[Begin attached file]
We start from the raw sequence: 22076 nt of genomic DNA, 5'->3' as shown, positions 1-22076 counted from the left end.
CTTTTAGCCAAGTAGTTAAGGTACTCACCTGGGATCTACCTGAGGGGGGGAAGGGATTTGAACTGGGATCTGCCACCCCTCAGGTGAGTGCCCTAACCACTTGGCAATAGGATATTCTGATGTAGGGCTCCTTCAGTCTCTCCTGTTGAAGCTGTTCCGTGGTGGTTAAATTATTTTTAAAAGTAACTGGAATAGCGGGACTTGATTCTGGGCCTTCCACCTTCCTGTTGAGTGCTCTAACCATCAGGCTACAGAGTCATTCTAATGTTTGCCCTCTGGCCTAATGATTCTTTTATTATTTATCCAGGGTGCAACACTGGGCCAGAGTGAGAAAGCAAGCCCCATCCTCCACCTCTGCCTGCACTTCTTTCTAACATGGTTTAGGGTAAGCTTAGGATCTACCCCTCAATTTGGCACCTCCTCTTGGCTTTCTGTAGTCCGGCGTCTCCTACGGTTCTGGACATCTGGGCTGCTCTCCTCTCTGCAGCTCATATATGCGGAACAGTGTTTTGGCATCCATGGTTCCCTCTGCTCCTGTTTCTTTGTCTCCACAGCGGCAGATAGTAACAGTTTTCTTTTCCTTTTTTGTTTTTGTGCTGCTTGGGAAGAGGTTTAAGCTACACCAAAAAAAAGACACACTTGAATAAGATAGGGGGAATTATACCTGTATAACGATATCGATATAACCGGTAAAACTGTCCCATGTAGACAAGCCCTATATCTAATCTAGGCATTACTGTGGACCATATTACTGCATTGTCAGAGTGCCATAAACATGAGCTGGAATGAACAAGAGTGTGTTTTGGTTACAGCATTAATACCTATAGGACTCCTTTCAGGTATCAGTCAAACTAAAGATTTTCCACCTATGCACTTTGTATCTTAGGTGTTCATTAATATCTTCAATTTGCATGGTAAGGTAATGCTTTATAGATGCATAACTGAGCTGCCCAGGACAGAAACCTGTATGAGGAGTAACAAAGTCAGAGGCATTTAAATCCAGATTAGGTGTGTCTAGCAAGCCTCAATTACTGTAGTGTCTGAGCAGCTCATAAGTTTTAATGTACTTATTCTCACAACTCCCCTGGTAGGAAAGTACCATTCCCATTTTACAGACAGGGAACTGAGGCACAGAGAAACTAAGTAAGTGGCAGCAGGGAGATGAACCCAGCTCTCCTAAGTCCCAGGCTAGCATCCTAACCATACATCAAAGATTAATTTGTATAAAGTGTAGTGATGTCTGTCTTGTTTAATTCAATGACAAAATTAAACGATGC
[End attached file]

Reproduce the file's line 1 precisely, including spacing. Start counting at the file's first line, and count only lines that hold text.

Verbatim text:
We start from the raw sequence: 22076 nt of genomic DNA, 5'->3' as shown, positions 1-22076 counted from the left end.